An ancient form of therapy enjoying a second wind, foot massage has been around for over 2,000 years old. What’s also called foot reflexology is described in classical medical texts, yet fits in well with modern concepts like ‘slow travel’ and ‘slow living’ (ideas better known in Taiwan as LOHAS, an acronym you may well see around the island – it stands for ‘lifestyles of health and sustainability’).
Contrary to what some people assume, foot massage isn’t holistic. Instead, each part of each foot is believed to be linked to a specific part of the human body. In many foot-massage parlours, charts of the right and left soles are displayed, and there are differences between the two sides, just as the human body is asymmetrical. The pressure points for the heart and spleen are on the right foot, while the actual organs are slightly to the left of each person’s midline. Pressure zones for the appendix and liver — located on the right side of the body — are on the left foot.
Zones relating to the lungs, stomach, pancreas, bladder and kidneys are in the same locations on both soles. The nose is linked to the outer side of both big toes, whereas a tiny spot on bottom of the left foot’s big toe connects with the pituitary gland. Problems with the anus or rectum are treated by manipulating an area near the right heel. Massaging the toes helps various parts of the head, including the ears, eyes and sinuses – and, some claim, the brain.
Taiwan is an excellent place to enjoy a foot massage. Not only is the therapy recognized by the government as a ‘folk remedy’, but a number of reflexology masters fled to the island after the Communist takeover of mainland China in 1949. Sessions are inexpensive, often costing less than NTD1,000 per hour. Parlours are easy to find in city centres; just look for a sign like the one shown above, or ask your hotel concierge.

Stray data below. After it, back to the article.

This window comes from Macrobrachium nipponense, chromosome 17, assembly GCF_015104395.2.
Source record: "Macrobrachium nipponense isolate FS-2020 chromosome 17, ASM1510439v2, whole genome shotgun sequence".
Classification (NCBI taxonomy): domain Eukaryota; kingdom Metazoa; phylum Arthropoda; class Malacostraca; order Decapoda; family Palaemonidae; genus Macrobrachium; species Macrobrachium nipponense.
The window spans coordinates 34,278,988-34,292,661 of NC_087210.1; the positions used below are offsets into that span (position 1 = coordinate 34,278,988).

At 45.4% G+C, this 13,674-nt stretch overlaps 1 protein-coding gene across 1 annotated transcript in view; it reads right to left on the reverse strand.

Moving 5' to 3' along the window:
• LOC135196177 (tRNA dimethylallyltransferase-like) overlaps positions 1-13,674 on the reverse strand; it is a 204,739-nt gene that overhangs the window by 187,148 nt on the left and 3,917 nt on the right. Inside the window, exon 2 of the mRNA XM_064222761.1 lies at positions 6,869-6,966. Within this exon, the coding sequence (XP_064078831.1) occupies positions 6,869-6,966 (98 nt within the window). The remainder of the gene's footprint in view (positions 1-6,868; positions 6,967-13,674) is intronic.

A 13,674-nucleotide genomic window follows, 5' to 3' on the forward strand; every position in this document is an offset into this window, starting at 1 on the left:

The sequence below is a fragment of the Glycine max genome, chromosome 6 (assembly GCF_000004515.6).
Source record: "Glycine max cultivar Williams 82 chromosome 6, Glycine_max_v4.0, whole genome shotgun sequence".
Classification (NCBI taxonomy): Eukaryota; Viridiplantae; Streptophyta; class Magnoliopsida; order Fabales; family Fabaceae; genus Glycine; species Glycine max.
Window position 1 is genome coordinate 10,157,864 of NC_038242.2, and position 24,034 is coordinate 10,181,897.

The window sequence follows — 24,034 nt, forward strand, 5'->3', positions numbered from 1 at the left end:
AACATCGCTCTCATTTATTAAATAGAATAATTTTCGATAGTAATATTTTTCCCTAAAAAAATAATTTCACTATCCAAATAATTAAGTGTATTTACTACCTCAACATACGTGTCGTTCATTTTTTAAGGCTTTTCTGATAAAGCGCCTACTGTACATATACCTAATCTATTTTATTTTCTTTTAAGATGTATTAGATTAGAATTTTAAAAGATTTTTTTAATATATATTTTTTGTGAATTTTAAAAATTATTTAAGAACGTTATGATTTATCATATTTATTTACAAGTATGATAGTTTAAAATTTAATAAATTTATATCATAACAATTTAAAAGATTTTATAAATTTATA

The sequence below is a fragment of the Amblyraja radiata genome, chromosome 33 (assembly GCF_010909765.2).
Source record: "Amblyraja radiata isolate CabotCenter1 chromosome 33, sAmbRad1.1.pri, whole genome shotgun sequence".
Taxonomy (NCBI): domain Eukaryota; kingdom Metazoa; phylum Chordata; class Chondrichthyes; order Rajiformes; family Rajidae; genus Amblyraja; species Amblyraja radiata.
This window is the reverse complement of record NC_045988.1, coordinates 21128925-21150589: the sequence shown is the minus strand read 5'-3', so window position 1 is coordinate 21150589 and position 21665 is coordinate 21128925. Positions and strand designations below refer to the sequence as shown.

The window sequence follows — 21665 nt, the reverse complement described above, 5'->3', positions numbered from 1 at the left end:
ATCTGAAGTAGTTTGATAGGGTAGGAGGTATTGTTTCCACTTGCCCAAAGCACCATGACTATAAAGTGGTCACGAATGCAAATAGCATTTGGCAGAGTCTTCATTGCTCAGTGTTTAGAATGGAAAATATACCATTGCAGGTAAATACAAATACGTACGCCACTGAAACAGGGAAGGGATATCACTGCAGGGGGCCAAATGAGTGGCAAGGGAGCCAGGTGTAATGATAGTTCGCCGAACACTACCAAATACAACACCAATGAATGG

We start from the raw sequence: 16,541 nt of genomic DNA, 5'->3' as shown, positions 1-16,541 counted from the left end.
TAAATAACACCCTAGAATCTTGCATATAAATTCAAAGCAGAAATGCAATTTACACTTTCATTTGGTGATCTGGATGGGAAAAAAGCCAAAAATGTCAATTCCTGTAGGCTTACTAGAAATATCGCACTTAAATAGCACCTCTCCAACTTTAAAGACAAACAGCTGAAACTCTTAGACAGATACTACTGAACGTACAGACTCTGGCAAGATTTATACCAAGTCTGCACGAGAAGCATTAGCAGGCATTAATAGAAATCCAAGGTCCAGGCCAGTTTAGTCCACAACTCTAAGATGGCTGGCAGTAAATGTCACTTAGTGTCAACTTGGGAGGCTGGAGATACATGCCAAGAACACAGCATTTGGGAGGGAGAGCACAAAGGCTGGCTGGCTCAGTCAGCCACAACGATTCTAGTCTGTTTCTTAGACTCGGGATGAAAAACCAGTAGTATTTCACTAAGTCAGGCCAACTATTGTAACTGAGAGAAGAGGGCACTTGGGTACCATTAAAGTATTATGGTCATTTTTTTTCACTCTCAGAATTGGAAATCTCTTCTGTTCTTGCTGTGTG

In each parlour, the procedure is much the same. You’ll be asked to take off your shoes and socks, then shown to a barcalounger-type armchair. Before any massaging begins, you soak your feet in a small tub filled with herb-infused hot water. You may well be given a cup or two of Chinese tea and perhaps a small snack, all on the house.
The masseur – who’s likely had four to twelve months’ training, and may be male or female – dries your feet, then works on one foot at a time. This includes the calf down to the tips of your toes and involves quite a bit of lotion. The kneading is usually gentle to begin with, and if you worry things might get painful, memorize this Mandarin phrase: Xiao li yi dian — ‘not so hard, please!’ Whether you experience a gentle rub or a rigorous pummelling, you’ll likely agree — there are few better ways to conclude a long day of shopping and sightseeing!
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